The capacity losses are concentrated in the BC Interior, which has been plagued by an ongoing beetle infestation that has been a multi-decade affair. Now that the salvable wood remaining from the beetle kill has been mostly processed, the wood basket in the region is starting to tighten, which is reflected in the province's declining annual allowable cut (AAC). Also constraining timber availability has been the back-to-back years of brutal forest fires in 2017 and 2018 in western North America. Harvest and delivery costs for sawtimber continue to rise, and BC producers' ability to pay for marginal wood fiber is hampered by the duties on softwood lumber delivered to the US, which accounts for over 50% of Canadian shipments. These combination of factors paired with slumping lumber prices have ravaged BC sawmills, forcing operators to close capacity to rebalance converting capacity to better align with economically viable timber in the region.

And, of course, the most unfortunate consequence that accompanies the closure of any manufacturing operation is job losses. Based on publicly available information along with several Fastmarkets internal estimates, the sawmill closures in BC and the PNW combined will result in the loss of approximately 1,600 direct jobs. There are also many more jobs tied to these sawmilling operations in supplying industries, along with induced jobs created by spending in the regional economy (e.g., sawmill employees spending money in their local economy). This likely leaves the total impact for BC and PNW anywhere from 4,000-6,000 jobs lost depending the jobs multiplier used, representing a massive impact for these mostly rural communities that are heavily dependent on natural resources and forest products as a source of employment and economic vitality.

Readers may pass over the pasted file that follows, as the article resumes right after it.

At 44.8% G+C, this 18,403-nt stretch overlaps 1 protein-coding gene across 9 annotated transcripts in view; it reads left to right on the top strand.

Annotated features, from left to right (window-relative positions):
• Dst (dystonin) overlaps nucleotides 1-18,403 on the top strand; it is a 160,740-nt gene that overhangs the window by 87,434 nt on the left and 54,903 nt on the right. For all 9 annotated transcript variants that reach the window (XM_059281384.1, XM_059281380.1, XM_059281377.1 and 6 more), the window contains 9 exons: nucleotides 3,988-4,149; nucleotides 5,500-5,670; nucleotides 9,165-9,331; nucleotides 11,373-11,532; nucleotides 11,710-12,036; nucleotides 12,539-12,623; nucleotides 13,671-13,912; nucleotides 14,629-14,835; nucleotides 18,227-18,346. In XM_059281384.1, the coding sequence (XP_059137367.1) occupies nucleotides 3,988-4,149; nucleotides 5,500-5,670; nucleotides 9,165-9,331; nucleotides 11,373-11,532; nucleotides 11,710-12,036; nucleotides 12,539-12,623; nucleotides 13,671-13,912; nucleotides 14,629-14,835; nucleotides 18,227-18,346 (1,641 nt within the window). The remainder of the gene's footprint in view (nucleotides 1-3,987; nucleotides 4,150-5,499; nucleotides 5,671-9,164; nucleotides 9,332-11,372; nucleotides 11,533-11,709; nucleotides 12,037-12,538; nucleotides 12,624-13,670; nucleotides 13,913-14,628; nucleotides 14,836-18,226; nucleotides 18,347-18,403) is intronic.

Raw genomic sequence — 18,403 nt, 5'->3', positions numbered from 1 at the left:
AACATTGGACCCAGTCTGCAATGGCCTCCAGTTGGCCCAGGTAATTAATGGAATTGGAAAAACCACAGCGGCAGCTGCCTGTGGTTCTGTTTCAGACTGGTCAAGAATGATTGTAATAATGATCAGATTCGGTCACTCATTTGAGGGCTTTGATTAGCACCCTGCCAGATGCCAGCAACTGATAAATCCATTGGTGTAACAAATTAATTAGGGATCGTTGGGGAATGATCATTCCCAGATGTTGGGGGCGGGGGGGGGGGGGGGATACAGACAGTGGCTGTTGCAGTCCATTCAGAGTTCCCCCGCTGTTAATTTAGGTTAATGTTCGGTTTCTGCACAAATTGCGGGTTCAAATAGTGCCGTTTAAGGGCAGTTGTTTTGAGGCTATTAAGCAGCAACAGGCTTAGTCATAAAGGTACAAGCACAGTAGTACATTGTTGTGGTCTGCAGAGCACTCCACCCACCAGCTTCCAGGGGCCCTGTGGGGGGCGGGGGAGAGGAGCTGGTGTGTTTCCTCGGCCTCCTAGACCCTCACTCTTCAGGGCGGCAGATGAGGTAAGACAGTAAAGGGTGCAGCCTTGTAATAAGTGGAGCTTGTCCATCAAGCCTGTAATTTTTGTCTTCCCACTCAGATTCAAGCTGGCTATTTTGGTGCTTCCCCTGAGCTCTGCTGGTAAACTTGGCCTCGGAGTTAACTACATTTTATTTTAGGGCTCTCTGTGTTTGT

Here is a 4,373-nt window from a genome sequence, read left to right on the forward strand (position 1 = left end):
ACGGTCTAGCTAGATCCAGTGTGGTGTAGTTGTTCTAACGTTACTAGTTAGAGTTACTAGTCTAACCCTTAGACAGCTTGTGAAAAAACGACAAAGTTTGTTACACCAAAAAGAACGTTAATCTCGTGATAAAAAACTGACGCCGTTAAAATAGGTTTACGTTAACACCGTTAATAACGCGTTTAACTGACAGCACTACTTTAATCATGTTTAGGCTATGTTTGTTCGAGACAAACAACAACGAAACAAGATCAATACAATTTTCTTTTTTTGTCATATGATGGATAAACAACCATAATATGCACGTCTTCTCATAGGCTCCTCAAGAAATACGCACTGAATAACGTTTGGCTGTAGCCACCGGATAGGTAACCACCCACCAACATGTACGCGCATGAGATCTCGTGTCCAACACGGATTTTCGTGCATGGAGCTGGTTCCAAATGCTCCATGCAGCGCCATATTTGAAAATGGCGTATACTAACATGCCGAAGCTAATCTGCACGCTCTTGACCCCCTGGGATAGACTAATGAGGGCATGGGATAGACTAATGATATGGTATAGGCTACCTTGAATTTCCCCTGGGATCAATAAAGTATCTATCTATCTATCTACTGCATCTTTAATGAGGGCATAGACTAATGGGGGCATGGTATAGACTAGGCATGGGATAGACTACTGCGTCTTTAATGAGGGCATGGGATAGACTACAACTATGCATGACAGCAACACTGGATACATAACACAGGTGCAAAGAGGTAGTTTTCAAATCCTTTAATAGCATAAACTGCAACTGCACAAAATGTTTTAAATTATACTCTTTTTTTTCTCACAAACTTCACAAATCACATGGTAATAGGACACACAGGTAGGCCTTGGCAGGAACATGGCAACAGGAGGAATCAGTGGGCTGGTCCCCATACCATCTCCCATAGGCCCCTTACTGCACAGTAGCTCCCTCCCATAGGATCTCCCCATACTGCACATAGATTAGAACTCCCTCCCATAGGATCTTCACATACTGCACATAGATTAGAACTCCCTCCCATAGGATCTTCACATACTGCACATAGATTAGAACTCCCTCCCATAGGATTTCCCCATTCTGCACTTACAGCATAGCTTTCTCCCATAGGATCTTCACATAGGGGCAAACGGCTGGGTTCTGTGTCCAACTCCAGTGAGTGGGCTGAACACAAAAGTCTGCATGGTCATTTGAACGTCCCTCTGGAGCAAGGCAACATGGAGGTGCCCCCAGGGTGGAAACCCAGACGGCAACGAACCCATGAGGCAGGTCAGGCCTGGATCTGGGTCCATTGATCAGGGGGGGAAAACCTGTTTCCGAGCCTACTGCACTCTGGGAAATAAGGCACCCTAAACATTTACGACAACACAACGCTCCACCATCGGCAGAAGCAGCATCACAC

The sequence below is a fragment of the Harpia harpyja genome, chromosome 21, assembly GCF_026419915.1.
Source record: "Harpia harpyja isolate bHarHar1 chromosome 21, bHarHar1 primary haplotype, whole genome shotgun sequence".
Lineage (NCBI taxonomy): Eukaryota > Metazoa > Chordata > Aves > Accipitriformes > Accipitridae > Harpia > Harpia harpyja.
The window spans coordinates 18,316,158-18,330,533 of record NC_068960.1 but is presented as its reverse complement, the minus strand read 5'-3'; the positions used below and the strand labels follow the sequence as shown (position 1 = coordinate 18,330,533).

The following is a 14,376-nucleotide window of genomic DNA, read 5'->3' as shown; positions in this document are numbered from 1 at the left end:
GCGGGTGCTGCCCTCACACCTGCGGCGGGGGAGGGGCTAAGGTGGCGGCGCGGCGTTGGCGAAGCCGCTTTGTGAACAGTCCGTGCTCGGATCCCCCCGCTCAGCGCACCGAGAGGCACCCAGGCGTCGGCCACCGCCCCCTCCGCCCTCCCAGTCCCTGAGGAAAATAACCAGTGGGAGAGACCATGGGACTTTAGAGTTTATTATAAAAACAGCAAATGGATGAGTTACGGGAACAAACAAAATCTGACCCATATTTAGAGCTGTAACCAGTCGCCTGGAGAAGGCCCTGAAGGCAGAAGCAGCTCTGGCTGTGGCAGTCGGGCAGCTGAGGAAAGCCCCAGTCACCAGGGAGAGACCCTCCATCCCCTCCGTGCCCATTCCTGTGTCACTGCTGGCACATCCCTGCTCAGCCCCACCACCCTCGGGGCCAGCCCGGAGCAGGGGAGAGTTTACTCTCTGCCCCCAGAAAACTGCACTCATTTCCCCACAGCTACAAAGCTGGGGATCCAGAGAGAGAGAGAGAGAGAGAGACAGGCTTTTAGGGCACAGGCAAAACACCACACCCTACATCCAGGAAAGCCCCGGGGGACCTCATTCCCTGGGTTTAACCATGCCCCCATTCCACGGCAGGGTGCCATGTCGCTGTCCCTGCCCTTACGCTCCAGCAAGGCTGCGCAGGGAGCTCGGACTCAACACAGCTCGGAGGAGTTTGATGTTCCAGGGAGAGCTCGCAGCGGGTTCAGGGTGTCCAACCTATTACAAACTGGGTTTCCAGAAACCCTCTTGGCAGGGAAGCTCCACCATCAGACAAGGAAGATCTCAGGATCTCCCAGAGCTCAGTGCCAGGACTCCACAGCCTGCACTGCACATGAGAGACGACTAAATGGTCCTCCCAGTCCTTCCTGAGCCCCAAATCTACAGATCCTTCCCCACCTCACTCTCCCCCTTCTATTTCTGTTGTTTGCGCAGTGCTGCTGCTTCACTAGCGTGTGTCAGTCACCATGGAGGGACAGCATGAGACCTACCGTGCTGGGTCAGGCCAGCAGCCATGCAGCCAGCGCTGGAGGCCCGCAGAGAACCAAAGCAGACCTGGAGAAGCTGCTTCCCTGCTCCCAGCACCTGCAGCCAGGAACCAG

Curtailment announcements coincide with record decline in lumber prices

As noted, the wave of curtailments announced in western North America over the last year or so has coincided with an historical rise, and ultimate collapse, in lumber prices. Based on Random Lengths Framing Lumber Composite prices, lumber prices have plummeted from record highs of $567/MBF in June 2018 to well below $350/MBF, shoving cash margins into the red for producers in regions with elevated wood costs as log prices are slow to respond to downstream market conditions.

Lumber prices have languished for most of 2019 as demand has been sluggish due to the rapid increase in interest rates last year and supply constraints for builders trying to build smaller, more affordable homes remain salient (e.g., land, labor, permitting). Meanwhile, total North American lumber production has been buoyed by a surge in capacity entering from the US South, canceling out much of the effect of BC production curtailments and ultimately leaving the market oversupplied.

Several permanent curtailments were announced as early as the fourth quarter of 2018, but the lion's share of permanent cuts have fallen in the second and third quarters of 2019, as producers sensed that the likelihood that demand and prices would rebound was rapidly diminishing. Canadian producers also anticipated the substantial increase in provincial stumpage prices set for July 1 that would put many mills under water, and acted accordingly.

One can hope that the industry is through the worst of its necessary adjustments to cope with the demand/supply imbalances in the BC and PNW wood markets in the coming years. However, with trade tensions simmering and confidence in the current US economic expansion wavering, more curtailments could very well be on the horizon.


Dustin Jalbert, Senior Economist, Lumber, leads the lumber analysis on Fastmarkets RISI's Wood Products team, where he is responsible for the monthly Lumber Commentary and the North American Lumber 5- and 15-Year Forecasts